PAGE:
Joseph died there in April 1886, aged 64.
Joseph Aldred the Third.
In March 1876 the licence of the inn was transferred from Joseph the second to his son Joseph the third.
In February 1875 Joseph the third was looking at the new forge at Gallows Inn when sparks of red hot iron flew into one of his eyes and eventually caused blindness in both. Thankfully the affliction was temporary.
Leaving the inn a customer would pass through an inner door, along a short passage to an outer door and then down a steep series of steps.
In June 1878 these steps were very poorly negotiated by butcher William Toplis — alias ‘Saturday’ — of Chapel Place off South Street (and brother of basket maker George), and as a consequence he broke his leg.
William claimed that he had been pushed through the doors and literally kicked out of the inn and down the steps by landlord Joseph Aldred. The latter argued that William was behaving in a disorderly fashion and he had simply ‘escorted’ him out of the door, tapping him upon his shoulder, politely opening the inner door to let him out.
He had his slippers on at the time , so how could he kick William out??
Judge Woodforde at the County Court was very suspicious of Joseph’s evidence and was inclined to believe the butcher. But as there was no convincing proof of violent conduct he could not allow William’s £5 damages claim for injury and loss of ten weeks’ work.
Not to be out-done by local rival Captain Gregory at the Wine Vaults, Joseph opened a ‘splendid’ new billiard room at the Harrow Inn in August 1879.
Joseph was at the Old Harrow Inn until January 1881 when the premises were again put up for sale by auction, together with all its furniture, fixtures and trade utensils. Its premises, copyhold of the Manor of Ilkeston, were described as ‘commodious, including stabling, and necessary outhouses, a well laid out pleasure garden, and a very extensive yard’.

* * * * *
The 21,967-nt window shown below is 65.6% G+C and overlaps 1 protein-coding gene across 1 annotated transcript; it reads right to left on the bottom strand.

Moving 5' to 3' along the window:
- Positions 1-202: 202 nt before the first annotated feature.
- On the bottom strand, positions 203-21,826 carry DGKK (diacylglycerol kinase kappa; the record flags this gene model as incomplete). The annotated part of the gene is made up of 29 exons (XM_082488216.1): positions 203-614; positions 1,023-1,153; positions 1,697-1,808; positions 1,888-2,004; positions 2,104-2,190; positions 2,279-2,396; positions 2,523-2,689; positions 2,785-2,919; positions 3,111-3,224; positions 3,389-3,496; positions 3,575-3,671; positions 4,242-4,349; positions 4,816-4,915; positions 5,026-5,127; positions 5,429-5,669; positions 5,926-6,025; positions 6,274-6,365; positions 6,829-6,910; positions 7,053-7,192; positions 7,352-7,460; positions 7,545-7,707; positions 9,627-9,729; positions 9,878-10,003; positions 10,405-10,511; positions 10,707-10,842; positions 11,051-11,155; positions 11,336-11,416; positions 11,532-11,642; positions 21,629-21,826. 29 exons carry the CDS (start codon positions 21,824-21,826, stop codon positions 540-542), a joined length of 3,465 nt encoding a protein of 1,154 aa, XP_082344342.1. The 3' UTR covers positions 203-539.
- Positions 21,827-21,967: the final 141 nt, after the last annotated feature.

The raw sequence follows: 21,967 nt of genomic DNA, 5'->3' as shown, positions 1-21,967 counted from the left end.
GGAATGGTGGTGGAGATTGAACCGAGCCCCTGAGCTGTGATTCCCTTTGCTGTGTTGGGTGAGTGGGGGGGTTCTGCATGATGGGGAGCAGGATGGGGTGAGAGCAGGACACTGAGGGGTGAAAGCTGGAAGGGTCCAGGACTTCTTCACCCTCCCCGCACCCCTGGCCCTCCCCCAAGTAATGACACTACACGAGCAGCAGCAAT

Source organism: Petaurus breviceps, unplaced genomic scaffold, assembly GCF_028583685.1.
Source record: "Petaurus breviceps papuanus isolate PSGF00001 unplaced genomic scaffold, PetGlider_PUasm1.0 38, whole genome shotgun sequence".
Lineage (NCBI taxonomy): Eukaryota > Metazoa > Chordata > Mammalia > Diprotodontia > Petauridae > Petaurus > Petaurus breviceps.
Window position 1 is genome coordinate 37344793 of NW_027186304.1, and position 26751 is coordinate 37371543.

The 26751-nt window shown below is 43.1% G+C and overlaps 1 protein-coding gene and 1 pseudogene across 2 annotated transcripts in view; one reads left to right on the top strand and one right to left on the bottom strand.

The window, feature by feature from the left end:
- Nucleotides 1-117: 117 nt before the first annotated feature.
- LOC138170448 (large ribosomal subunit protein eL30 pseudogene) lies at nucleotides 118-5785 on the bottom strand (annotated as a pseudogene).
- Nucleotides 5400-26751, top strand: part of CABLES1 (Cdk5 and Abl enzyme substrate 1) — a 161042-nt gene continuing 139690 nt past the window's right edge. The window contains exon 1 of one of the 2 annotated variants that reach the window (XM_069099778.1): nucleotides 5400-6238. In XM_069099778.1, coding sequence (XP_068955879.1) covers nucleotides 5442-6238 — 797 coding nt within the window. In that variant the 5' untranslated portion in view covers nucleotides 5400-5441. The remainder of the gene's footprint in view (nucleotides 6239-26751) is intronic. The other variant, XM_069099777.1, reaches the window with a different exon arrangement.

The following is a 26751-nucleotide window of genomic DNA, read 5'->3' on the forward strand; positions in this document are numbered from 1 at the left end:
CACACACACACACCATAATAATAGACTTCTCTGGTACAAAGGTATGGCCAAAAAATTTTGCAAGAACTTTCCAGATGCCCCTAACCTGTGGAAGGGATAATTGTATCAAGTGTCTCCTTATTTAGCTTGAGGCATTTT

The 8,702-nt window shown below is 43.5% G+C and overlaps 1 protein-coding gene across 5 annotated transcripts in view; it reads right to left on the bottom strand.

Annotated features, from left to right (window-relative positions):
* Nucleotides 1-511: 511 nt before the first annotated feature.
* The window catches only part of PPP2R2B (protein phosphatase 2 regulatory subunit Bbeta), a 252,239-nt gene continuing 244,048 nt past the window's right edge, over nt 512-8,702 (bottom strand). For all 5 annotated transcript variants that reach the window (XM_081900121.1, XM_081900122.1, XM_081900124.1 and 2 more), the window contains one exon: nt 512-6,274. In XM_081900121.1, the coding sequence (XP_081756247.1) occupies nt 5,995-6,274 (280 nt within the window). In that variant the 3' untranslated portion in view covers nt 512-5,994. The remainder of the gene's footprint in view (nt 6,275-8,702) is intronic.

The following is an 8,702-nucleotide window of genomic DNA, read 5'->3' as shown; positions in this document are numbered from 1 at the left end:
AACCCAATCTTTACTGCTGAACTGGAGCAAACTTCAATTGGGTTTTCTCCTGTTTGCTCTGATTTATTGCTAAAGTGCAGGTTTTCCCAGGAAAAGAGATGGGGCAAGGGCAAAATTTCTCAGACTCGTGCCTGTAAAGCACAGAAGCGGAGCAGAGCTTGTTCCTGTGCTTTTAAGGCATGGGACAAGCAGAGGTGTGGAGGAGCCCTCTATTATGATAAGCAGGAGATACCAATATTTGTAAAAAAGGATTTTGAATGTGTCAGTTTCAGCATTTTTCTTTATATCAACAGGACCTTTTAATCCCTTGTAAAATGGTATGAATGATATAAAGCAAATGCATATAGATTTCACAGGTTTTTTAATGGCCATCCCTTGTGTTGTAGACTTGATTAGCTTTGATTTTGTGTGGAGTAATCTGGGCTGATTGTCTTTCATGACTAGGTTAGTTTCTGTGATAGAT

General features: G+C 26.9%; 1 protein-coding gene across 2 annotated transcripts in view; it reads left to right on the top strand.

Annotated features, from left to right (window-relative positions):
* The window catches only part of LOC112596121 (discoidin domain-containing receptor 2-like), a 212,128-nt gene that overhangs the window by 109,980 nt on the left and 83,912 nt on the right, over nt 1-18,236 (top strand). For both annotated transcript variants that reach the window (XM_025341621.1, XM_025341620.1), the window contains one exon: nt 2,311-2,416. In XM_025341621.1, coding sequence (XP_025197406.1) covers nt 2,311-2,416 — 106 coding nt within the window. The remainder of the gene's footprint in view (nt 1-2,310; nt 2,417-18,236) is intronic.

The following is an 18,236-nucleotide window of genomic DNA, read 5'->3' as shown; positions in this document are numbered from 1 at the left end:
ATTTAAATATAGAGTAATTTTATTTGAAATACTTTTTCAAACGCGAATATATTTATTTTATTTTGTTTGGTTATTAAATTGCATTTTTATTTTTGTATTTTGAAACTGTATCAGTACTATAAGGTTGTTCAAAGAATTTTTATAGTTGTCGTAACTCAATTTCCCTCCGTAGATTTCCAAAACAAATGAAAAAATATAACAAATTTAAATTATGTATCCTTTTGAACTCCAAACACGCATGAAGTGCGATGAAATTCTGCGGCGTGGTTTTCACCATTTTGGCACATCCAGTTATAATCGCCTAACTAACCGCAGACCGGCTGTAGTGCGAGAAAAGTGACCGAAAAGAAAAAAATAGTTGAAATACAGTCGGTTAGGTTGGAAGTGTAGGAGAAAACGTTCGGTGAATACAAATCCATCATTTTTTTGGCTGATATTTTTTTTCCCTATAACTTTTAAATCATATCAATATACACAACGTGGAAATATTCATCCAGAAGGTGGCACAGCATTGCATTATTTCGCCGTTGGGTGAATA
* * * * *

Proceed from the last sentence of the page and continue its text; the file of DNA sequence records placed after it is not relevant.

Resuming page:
The inn was bought from the Trustee in liquidation by Charles Hiram Gregory, of the Wine Vaults, who paid £2880.
The Harrow Corner Issue.
In March 1881 the Inn’s licence was transferred from Joseph Aldred to its new owner and into the Inn moved Herbert Gregory, younger brother of Charles, to act as manager.
The Vaults under the Harrow were renovated and then offered coffee, sandwiches and other refreshments, every morning at 6 o’clock, under the management of barman Norman Straw.
At the beginning of the following year the issue of “the Old Harrow Inn corner” raised its head.
Writing in the Pioneer, ‘Rambler’ considered the architectural curiosity of the inn to be “an eyesore which has for generations disfigured the entrance to our Market-place, … a rendezvous for many an idle lounger whose filthy remarks have too often offended ears polite, … (and) a point of danger that has upset the equanimity of many an even-tempered but unlucky individual”.
He rejoiced in the knowledge that it might now be removed.
Charles Gregory had offered to sell the land on which it stood to the Local Board.
Would the offer be accepted?
That was not a question which the Local Board members could answer easily!!
As usual there was much discussion within the group … how much of the corner should be bought? At what price?
In spring 1882 Charles sold ‘the Harrow corner’ to the Local Board for £253, at £11 per square yard, so that the entrance to the Market Place might be widened.
In June 1882 the inn was bought at auction by Joseph Small for £3000 who moved from the Erewash Hotel in Langley Mill, Heanor. The latter hotel was taken over by William Parker.
The Old Harrow Inn c1887 (courtesy of the Ilkeston Reference Library)
The presence of an election poster for Samuel Leeke (Conservative) might indicate either the 1886 General Election or the 1887 By-election, both of which Samuel contested, unsuccessfully.
I think that the Aldreds in Ilkeston came from one common stock, for another family of Aldreds had four sons named Isaac, Joseph, Aaron and Samuel.
Adeline may be referring to the family of collier Samuel and Mary (nee Ottewell) neither of whom she would have known in Ilkeston. However they had sons Isaac, Joseph, Aaron and Samuel, all of whom lived at one time in the town.
We continue our walk, going from the Inn towards the Town Hall and starting with the Harrow’s immediate neighbours.